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To Know The Road Ahead, Ask Those Coming Back -Confucius
VScope Archives
SEWERS AND WATER...(reprint, 2000 editorial)

Vernon's Sewer Plan, 2004

Vernon's Water/Sewer Issues

The Kind Of Growth You Always Wanted...

THREE THINGS... (2004 editorial)

On Nov. 2, Go Vote!

10/30/04 By now you must have decided which U.S. Presidential candidate represents your best hopes for the future.

Polls open at 6 AM and close at 8 PM.

Don't let anybody or anything keep you away from voting in this General Election.


Gov. McGreevey Resigns, Admits He Is Gay, Had Secret Affair

8/12/04  At 4:00 p.m. today, Gov. James McGreevey made the stunning announcement that he is gay and had been involved in an adulterous affair with another man. The governor apologized to his wife and parents for hurting them by his "inexcusable" extramarital affair.

Then, piling shock upon shock, McGreevey went on to announce that he would resign effective Nov. 15 to spare the governor's office from "rumors, false allegations and threats of disclosure."

It was later learned that the mystery man in the affair, whom McGreevey did not identify, is an Israeli national named Golan Cipel, a former aide who resigned two years ago after his qualifications to be the governor's homeland security advisor were shot down.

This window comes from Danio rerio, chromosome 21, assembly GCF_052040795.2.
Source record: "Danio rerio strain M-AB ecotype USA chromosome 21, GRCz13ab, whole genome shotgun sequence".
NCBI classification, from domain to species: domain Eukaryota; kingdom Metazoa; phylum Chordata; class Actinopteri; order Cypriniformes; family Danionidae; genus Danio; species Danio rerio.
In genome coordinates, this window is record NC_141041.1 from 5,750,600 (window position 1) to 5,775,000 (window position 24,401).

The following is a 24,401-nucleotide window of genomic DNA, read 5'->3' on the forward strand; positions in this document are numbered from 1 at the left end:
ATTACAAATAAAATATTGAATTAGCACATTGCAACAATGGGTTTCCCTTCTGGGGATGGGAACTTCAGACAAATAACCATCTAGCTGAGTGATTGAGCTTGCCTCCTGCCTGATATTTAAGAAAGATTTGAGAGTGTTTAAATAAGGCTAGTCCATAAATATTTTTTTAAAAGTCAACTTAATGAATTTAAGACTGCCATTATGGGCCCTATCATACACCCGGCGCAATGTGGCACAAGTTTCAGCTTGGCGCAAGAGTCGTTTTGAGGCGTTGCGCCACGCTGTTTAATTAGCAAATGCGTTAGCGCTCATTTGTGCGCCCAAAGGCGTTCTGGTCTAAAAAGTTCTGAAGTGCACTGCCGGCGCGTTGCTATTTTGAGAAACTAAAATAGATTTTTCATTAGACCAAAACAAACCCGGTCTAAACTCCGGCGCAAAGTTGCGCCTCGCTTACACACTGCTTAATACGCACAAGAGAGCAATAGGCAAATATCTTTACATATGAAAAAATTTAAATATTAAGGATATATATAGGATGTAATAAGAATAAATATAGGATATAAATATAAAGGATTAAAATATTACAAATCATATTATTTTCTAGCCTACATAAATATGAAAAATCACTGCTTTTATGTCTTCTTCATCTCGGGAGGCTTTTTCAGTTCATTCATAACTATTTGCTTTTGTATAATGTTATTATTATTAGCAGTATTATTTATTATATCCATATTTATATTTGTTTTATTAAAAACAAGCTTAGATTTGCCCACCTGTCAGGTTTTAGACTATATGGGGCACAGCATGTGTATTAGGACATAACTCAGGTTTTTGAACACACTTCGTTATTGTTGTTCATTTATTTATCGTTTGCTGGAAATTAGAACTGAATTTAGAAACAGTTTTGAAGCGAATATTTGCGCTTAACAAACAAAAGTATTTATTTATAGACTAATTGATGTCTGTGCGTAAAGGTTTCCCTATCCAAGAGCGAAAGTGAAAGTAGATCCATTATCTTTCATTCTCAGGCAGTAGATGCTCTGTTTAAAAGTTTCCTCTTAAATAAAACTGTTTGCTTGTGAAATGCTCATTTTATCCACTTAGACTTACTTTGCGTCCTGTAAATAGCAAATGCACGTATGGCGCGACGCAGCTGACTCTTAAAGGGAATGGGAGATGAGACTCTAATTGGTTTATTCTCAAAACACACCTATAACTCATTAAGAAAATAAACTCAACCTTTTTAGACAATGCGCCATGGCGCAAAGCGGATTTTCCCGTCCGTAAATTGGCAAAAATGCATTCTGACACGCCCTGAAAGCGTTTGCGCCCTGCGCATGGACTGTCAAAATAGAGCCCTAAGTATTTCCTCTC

It has been alleged that Cipel was attempting to extort money from McGreevey, which allegations are currently under federal investigation, and that he had made known his intentions to file a sexual harassment suit on Aug. 13 in Superior Court, Mercer County.

When McGreevey steps down in November, NJ's Acting Governor for the remainder of McGreevey's term (ends Jan. 2006) will be Richard Codey (D - Essex), Democratic president of the NJ Senate.

Some members of NJ's political cognoscenti immediately claimed that they had known about McGreevey's secret all along, but to most Jerseyans the whole resignation/gay thing was a bolt from the blue.

Yet another entry in the miserable political annals of New Jersey, a state where - as a popular t-shirt proclaims - Only The Strong Survive.

Highlands Bill Passed

6/11/04  The NJ state legislature has passed the Highlands bill, which - to the chagrin of real estate developers and Home Rulers - will create a powerful regional council with veto power over all development in appx. 400,000 acres of NJ's northern highlands.
The protected acreage encompasses streams and reservoirs which are the source of drinking water for millions of state residents.
In 2002, state planners reported that NJ was losing 18,000 acres of land per year to commercial and residential construction - to suburban sprawl , as it were.